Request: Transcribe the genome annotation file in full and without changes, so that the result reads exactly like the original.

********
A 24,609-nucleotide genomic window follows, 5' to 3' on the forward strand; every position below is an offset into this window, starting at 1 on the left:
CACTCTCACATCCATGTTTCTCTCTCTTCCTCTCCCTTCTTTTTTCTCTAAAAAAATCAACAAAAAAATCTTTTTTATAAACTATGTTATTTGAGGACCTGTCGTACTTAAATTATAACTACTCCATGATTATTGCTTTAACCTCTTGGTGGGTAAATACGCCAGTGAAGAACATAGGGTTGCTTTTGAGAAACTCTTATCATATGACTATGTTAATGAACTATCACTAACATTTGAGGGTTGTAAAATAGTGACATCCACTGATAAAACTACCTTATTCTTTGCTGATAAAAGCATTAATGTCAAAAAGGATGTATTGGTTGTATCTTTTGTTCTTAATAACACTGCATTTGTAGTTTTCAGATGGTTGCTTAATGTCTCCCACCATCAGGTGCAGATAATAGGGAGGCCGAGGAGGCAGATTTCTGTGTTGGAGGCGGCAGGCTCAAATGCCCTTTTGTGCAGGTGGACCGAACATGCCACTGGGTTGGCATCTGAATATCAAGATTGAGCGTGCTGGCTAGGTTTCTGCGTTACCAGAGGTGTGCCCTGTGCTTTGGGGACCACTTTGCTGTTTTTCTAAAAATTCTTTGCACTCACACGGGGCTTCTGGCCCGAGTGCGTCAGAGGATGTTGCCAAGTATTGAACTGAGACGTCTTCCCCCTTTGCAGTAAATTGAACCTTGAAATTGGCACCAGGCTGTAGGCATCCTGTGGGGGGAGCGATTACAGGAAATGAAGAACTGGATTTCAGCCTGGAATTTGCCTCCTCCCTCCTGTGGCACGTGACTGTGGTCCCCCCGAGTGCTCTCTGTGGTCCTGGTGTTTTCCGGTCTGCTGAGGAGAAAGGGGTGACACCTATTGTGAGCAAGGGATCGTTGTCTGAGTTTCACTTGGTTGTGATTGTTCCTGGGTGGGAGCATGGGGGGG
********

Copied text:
A 24,609-nucleotide genomic window follows, 5' to 3' on the forward strand; every position below is an offset into this window, starting at 1 on the left:
CACTCTCACATCCATGTTTCTCTCTCTTCCTCTCCCTTCTTTTTTCTCTAAAAAAATCAACAAAAAAATCTTTTTTATAAACTATGTTATTTGAGGACCTGTCGTACTTAAATTATAACTACTCCATGATTATTGCTTTAACCTCTTGGTGGGTAAATACGCCAGTGAAGAACATAGGGTTGCTTTTGAGAAACTCTTATCATATGACTATGTTAATGAACTATCACTAACATTTGAGGGTTGTAAAATAGTGACATCCACTGATAAAACTACCTTATTCTTTGCTGATAAAAGCATTAATGTCAAAAAGGATGTATTGGTTGTATCTTTTGTTCTTAATAACACTGCATTTGTAGTTTTCAGATGGTTGCTTAATGTCTCCCACCATCAGGTGCAGATAATAGGGAGGCCGAGGAGGCAGATTTCTGTGTTGGAGGCGGCAGGCTCAAATGCCCTTTTGTGCAGGTGGACCGAACATGCCACTGGGTTGGCATCTGAATATCAAGATTGAGCGTGCTGGCTAGGTTTCTGCGTTACCAGAGGTGTGCCCTGTGCTTTGGGGACCACTTTGCTGTTTTTCTAAAAATTCTTTGCACTCACACGGGGCTTCTGGCCCGAGTGCGTCAGAGGATGTTGCCAAGTATTGAACTGAGACGTCTTCCCCCTTTGCAGTAAATTGAACCTTGAAATTGGCACCAGGCTGTAGGCATCCTGTGGGGGGAGCGATTACAGGAAATGAAGAACTGGATTTCAGCCTGGAATTTGCCTCCTCCCTCCTGTGGCACGTGACTGTGGTCCCCCCGAGTGCTCTCTGTGGTCCTGGTGTTTTCCGGTCTGCTGAGGAGAAAGGGGTGACACCTATTGTGAGCAAGGGATCGTTGTCTGAGTTTCACTTGGTTGTGATTGTTCCTGGGTGGGAGCATGGGGGGG